QUESTION: Are you optimistic that ultimately the Sudanese Government will accept without any conditions a UN force augmenting the African Union force and for it to be re-hatted? And if not, do you plan punitive actions because of their refusal to do this?
ASSISTANT SECRETARY FRAZER: I`m very confident that ultimately they will accept the decision of the African Union and the decision of the African Union is that there needs to be a transition from AMIS to a UN mission. And I`m absolutely confident that ultimately the government of Sudan will accept that decision. I think that there needs to be continued consultation. I would think it was very positive the consultation that took place between the two governments despite what was reported, and I`m looking forward to us finding the bridge that can help them to accept the decision of their own organization, the African Union.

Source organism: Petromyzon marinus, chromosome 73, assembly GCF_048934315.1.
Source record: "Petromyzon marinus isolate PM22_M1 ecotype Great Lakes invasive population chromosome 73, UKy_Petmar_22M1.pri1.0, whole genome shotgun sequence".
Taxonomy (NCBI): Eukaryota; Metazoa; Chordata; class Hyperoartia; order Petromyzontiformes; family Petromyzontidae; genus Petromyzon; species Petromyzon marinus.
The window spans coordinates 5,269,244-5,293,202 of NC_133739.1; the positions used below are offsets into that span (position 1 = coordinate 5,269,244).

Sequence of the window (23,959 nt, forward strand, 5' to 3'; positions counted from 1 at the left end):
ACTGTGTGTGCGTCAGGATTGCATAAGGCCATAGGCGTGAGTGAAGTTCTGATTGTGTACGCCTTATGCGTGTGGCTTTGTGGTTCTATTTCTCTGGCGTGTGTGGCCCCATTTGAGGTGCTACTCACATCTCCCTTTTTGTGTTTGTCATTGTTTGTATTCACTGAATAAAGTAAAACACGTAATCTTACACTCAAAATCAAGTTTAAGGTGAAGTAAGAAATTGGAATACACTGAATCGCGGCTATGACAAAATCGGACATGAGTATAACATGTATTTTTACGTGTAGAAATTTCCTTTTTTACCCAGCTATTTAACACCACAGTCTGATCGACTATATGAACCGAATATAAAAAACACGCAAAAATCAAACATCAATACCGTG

QUESTION: One for Assistant Secretary Silverberg. Are you at all disappointed by the Russian abstention on this resolution? Were you expecting it? And what does it bode for the coming action on Iran?
ASSISTANT SECRETARY SILVERBERG: We would have liked Russian and Chinese and Qatari support, affirmative support for the resolution. We think their abstention was hard to explain in light of their previous endorsements of the concept of an expanded UN operation. We think it`s inexplicable in light of the very grave and serious and deteriorating security situation. So we would have liked affirmative support. But the important thing is that the Council acted and acted definitively, and now we can move forward in getting the peacekeeping troops deployed. Thank you.